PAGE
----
Have you ever been in a Bible class when the teacher asked you to name a Bible character you admire? Maybe you wanted to be strong like Samson or a skilled warrior like Joshua. Maybe you wanted faith like Abraham or Mary or passion like Peter, even in his missteps. I’ll bet that you never thought, “I want to be like Leah.” A few years ago, someone sympathetically told me that’s who I reminded him of. Leah. Yep, the ugly one.

That wasn’t the point this person was trying to make, of course. To understand Leah’s story, we have to frame it from the beginning. Though most of us think of painful childbirth as the consequence of Eve’s garden sin, there is another: 

“To the woman he said, ‘I will make your pains in childbearing very severe; with painful labor you will give birth to children. Your desire will be for your husband,and he will rule over you’” (Genesis 3:16).

Love, loneliness, and childbirth intersect in the story of Leah. She, the elder and less attractive sister, is snuck into a marriage that had been promised to beautiful Rachel. Jacob and Rachel had the dreamy romance: “Jacob served seven years for Rachel, and they seemed to him but a few days because of the love he had for her” (Genesis 29:20). But Leah–she was unloved. Her husband did not love her. 

God did.

“When the Lord saw that Leah was not loved, he enabled her to conceive, but Rachel remained childless. Leah became pregnant and gave birth to a son. She named him Reuben [meaning ‘see, a son’], for she said, ‘It is because the Lord has seen my misery. Surely my husband will love me now.’ She conceived again, and when she gave birth to a son she said, ‘Because the Lord heard that I am not loved, he gave me this one too.’ So she named him Simeon [meaning ‘heard’]. Again she conceived, and when she gave birth to a son she said, ‘Now at last my husband will become attached to me, because I have borne him three sons.’ So he was named Levi [meaning ‘attached’]. She conceived again, and when she gave birth to a son she said, ‘This time I will praise the Lord.’ So she named him Judah [meaning [‘praise’]. Then she stopped having children” (Gen. 29:31-35).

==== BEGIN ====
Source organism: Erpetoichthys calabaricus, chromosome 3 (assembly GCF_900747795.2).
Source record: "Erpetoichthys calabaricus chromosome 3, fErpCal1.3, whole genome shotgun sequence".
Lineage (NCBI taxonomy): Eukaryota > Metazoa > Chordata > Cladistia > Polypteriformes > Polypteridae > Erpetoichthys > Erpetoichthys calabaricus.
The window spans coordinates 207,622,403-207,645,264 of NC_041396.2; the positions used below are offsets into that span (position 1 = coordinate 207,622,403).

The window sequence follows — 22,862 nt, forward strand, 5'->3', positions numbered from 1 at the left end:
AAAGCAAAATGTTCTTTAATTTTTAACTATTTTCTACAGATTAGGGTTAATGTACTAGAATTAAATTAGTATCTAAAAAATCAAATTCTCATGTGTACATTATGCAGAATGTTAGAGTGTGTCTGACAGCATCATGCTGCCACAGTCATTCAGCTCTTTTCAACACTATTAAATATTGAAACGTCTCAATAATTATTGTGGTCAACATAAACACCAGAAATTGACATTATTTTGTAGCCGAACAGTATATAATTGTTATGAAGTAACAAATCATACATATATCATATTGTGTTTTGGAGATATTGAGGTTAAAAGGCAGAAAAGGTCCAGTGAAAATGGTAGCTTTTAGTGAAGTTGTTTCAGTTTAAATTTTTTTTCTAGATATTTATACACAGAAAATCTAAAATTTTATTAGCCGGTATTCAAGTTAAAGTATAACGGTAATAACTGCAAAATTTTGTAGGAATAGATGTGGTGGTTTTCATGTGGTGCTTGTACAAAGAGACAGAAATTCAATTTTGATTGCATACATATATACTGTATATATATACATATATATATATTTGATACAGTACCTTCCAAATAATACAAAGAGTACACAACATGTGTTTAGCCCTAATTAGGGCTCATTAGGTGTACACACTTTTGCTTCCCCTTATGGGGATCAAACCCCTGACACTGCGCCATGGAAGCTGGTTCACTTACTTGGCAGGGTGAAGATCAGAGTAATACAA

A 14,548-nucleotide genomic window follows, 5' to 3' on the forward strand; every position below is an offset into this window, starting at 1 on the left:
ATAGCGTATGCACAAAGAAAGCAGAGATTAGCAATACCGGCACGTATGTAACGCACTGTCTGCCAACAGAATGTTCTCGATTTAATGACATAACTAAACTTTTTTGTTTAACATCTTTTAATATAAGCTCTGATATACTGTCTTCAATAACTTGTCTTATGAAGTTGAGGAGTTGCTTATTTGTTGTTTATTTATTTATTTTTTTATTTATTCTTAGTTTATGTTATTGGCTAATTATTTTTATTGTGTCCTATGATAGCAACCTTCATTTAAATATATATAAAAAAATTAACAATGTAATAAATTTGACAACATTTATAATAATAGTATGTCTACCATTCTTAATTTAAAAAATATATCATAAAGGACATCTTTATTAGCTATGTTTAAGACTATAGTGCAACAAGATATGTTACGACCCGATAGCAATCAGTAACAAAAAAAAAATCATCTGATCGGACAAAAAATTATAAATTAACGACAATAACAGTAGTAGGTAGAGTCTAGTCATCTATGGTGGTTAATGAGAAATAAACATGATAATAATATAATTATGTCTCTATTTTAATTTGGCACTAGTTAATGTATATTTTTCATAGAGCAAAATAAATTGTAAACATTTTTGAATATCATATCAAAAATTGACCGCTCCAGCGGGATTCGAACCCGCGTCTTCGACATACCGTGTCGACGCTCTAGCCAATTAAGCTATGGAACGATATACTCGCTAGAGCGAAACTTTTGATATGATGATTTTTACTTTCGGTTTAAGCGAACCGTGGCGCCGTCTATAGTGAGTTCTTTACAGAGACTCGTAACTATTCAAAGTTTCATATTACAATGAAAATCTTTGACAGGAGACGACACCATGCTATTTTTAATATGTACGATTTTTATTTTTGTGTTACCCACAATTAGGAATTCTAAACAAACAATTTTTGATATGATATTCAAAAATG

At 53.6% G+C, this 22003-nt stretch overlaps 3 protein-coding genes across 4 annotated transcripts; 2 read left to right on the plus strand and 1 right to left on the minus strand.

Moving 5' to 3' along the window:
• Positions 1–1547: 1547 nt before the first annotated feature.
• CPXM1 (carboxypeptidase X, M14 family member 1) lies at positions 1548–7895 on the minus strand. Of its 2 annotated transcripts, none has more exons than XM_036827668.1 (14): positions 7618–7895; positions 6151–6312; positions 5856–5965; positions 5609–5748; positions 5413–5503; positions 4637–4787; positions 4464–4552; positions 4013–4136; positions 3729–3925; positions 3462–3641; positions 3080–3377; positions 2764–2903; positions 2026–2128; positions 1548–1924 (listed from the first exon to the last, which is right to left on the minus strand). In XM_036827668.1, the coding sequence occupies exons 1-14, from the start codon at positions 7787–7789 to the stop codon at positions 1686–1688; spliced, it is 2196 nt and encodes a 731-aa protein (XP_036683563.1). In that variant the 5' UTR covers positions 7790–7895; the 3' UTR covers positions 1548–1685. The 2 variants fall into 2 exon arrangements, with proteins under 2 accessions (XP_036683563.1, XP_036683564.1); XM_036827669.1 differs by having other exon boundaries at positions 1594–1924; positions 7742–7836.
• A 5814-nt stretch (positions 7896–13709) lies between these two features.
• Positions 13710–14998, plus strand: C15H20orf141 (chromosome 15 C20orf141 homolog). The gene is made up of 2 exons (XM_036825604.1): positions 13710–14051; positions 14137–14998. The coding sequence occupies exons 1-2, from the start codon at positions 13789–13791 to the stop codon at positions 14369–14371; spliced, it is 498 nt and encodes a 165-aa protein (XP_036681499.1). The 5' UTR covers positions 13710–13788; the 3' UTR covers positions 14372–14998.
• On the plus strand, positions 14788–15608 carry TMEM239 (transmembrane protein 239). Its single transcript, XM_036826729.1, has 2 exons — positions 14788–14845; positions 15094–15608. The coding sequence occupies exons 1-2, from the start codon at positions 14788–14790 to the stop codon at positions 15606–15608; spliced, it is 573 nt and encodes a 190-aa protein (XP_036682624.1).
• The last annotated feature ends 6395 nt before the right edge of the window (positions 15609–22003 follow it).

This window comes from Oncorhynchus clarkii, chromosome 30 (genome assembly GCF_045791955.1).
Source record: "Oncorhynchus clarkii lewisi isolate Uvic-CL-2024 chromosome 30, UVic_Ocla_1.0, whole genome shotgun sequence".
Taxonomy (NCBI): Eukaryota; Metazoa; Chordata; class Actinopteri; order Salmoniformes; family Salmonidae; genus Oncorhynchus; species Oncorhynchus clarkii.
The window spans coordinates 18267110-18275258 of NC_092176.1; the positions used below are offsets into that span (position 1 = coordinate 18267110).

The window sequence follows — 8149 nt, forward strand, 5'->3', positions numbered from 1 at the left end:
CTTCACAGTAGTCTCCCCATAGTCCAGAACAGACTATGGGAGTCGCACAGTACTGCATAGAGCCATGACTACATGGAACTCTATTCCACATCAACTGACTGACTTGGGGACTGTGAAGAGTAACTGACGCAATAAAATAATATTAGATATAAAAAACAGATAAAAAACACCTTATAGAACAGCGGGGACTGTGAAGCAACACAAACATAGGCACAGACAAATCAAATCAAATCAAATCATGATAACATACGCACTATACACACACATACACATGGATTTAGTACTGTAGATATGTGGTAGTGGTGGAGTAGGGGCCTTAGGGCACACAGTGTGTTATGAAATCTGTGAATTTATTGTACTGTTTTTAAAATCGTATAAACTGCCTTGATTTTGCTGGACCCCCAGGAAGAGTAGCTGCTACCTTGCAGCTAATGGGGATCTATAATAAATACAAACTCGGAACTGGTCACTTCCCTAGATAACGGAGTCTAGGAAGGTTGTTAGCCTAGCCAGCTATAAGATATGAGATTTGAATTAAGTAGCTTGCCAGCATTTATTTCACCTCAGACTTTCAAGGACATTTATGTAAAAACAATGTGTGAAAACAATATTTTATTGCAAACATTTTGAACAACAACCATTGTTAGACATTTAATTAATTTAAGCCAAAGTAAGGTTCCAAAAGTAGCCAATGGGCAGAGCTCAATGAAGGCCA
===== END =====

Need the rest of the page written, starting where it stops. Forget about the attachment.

Leah is desperate for her husband’s love, hoping that each son’s birth will earn it. After her husband still withholds the attachment she longs for when her third son is born, she shifts her focus with her fourth son, Judah, and looks to praising God. God sees Leah. He sees her longing, and he blesses her even after she thinks she’ll have no more children. He “listen[s] to Leah,” and she has two more sons and a daughter (Genesis 30:14-21).  

This unloved wife, this unattractive sister is the mother of half of the twelve tribes of Israel. Through Leah come Moses, David, and most importantly, Jesus. 

(By the way, God “remember[s] Rachel, and God listen[s] to her,” too (Genesis 30:22). He also loves Rachel, and he blesses her in the way he has planned, eventually giving her two children.)

The Lord’s blessings do not always come in the way we expect them. Not every person will have a loving spouse. Not every woman will bear a child. But that does not mean God does not see us. Isaiah encourages,

“‘Do not be afraid; you will not be put to shame. Do not fear disgrace; you will not be humiliated. You will forget the shame of your youth and remember no more the reproach of your widowhood. For your Maker is your husband—the Lord Almighty is his name—the Holy One of Israel is your Redeemer; he is called the God of all the earth. The Lord will call you back as if you were a wife deserted and distressed in spirit—a wife who married young, only to be rejected,’ says your God. ‘For a brief moment I abandoned you, but with deep compassion I will bring you back. In a surge of anger I hid my face from you for a moment, but with everlasting kindness I will have compassion on you,’ says the Lord your Redeemer” (Isaiah 54:2-8).

God has never thought loneliness is good. Where there is a void, He steps in. When we are “deserted and distressed,” He loves us. When we are “rejected,” He chooses us. He is a “father to the fatherless, a defender of widows . . . God sets the lonely in families” (Psalm 68:5-6).

For years I struggled, like Leah, to be loved. I thought the promise to “set the lonely in families” meant a traditional family unit. As Leah did, I have sometimes forgotten the comfort of the Lord’s faithful love and promises. Yet “[t]he Lord is not slack concerning his promise” (II Peter 3:9)–God’s definitions are higher than mine. Sometimes the “family” is the church family. Sometimes it is simply my children and I. Sometimes, when my children are gone and the loneliness threatens hardest, my family is simply my Father God and I. Those moments are not simply settling–being with my God is not mournful resignation. These are moments to praise Him. Remember, Leah’s praise leads from Judah to Jesus.

This is how God showed his love among us: He sent his one and only Son into the world that we might live through him” (I John 4:9).

In Genesis 33, when Jacob faces a threat, he arranges his family according to his feelings for them–Rachel and her children, his most beloved, are placed in the safest position. God, in contrast, sends his beloved son to the Cross–for you, for me, for Leah.

Our God faithfully, unabashedly, recklessly, unquestionably, unequivocally, irrevocably, passionately, constantly, intensely, unceasingly, devotedly, fiercely loves us.